The two hour ride itself was pretty calm for the most part, and unlike driving, the horse knows where it's going and you can look around at the scenery for the majority of the ride--though I had to pay attention to low-hanging branches and leaves most of the time too--that an apparently the swallows aim for you, I got pooped on going through the trees beneath a few swallows high up in the branches. But the land out there is gorgeous. Rolling green hills and countryside, towering green old-growth trees with gnarly moss-covered roots, spring flowers of yellow, white, and brilliant purples. We crossed a bridge on the way out and back, and that view of Midlothian was breathtaking, and it reminded me of home, of Western North Carolina. It was so nice to be out of the city for a while, not hearing traffic and sirens, but birds and bugs in the trees and nothing really at all. The silence of the countryside is rejuvenating. I think the best part of the ride though was when our guide lead us through an Aspen tree grove. I haven't seen Aspens since living in Montana, and when the breeze felt its way through those trees, the leaves quivered and shook just like I remembered and it made me glad. Most of the trees were younger, but there were some older ones as well, with their white bark and tall bodies swaying and quaking in the wind. Jeremy reached out at one point and grabbed a leaf; he gave it to me on our way back to the bus stop. How well he knows me.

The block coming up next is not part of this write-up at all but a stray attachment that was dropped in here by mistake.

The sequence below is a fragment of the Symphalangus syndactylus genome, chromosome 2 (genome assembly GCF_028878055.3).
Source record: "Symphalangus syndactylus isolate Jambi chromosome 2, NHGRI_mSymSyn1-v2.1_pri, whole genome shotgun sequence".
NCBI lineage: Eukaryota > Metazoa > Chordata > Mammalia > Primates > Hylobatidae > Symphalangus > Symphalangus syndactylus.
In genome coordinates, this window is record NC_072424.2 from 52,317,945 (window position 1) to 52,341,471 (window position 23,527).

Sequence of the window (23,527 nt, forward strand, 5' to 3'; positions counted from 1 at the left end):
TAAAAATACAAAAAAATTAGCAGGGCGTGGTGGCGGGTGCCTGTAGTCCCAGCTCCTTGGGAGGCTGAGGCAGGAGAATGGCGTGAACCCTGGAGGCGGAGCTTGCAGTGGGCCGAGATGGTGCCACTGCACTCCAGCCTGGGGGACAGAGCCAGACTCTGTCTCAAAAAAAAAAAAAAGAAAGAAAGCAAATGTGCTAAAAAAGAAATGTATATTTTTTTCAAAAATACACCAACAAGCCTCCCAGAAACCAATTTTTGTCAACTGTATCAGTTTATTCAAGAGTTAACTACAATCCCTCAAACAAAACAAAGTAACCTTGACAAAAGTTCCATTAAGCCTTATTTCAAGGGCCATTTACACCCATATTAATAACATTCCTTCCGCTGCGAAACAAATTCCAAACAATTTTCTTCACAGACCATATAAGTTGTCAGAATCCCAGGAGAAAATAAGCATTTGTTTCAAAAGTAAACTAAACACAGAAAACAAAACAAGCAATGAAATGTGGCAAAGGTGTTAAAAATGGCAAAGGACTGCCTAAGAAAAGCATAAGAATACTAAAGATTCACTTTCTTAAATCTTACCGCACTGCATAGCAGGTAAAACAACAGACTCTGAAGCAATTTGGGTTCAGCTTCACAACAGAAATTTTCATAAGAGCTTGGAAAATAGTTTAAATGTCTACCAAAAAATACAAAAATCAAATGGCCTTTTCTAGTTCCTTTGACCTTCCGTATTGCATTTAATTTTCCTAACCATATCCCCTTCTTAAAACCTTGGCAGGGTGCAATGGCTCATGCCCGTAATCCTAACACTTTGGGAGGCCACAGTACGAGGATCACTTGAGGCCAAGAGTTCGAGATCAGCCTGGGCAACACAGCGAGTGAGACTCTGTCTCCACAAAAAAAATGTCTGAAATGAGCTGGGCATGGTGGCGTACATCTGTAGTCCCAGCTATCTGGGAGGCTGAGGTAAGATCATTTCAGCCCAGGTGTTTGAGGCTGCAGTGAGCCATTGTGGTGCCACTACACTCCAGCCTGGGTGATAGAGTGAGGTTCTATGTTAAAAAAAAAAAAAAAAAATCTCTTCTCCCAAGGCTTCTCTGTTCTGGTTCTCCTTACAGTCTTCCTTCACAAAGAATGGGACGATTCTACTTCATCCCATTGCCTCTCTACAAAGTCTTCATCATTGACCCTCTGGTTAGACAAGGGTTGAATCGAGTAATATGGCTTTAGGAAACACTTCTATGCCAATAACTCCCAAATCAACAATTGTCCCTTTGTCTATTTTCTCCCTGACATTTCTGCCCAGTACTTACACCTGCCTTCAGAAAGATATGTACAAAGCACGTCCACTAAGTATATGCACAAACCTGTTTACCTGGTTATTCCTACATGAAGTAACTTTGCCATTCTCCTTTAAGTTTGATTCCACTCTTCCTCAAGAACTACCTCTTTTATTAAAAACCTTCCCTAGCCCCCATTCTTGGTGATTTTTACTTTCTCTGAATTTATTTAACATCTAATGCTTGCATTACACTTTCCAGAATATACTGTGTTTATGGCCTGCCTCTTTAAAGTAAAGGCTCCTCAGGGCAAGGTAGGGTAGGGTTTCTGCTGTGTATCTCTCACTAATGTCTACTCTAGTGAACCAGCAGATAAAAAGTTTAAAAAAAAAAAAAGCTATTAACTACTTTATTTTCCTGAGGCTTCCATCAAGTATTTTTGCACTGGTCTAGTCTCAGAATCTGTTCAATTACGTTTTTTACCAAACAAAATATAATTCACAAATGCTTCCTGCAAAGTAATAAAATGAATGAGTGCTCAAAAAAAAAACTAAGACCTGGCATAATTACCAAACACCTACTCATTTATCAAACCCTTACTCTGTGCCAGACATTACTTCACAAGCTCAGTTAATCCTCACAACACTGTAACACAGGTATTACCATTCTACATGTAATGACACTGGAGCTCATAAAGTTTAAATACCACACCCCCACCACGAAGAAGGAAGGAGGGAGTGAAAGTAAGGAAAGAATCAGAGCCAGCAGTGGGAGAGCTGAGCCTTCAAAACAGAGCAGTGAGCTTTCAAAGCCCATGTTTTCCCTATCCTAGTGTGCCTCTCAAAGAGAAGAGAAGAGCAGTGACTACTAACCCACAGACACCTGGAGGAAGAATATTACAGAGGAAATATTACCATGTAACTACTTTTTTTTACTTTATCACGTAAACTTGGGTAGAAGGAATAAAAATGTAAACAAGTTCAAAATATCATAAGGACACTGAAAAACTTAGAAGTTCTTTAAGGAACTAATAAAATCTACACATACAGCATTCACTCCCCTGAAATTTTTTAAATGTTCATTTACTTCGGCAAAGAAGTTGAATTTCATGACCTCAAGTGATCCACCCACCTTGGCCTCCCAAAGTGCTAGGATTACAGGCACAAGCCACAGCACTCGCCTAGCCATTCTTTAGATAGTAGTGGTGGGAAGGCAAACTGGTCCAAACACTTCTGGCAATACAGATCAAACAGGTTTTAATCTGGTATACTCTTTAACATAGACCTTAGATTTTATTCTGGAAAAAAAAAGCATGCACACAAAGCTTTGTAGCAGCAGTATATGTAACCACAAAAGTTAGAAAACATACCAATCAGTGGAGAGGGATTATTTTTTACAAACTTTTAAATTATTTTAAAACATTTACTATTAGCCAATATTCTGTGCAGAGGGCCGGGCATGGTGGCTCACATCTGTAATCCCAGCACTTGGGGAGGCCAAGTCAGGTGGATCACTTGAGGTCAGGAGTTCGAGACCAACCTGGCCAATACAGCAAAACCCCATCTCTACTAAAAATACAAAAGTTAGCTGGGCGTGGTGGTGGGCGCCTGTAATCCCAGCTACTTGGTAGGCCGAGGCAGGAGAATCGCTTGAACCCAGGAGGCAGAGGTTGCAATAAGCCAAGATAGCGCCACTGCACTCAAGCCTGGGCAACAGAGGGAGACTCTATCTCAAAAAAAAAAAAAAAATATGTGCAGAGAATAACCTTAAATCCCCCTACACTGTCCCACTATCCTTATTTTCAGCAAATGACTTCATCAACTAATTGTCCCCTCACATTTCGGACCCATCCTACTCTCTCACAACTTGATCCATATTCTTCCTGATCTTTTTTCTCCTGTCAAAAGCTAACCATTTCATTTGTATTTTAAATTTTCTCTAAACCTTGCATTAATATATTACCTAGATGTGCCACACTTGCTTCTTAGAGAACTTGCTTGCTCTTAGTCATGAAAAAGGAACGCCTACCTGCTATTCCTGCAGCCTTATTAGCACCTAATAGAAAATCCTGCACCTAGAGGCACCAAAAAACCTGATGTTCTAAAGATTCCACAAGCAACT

It was a great day out with Jeremy doing something that we'd never done together before. He frequently turned around in his saddle to check on me and ask if I was okay, especially after we tried trotting a few times--I began to get the rhythm of it again, but man is it jarring! It'll be a memory we keep from our time in Scotland forever, and I'm glad that I mustered up the courage to do it, and I'm glad that nothing insane happened too. All in all, a good day, a good experience, and a great way to celebrate (a little late) Jeremy's thirtieth birthday. I apologize for not getting photos, but I probably would have fallen off had I tried to bring and use my camera on this trip, but hopefully I've given you enough detail to use your imaginations. :)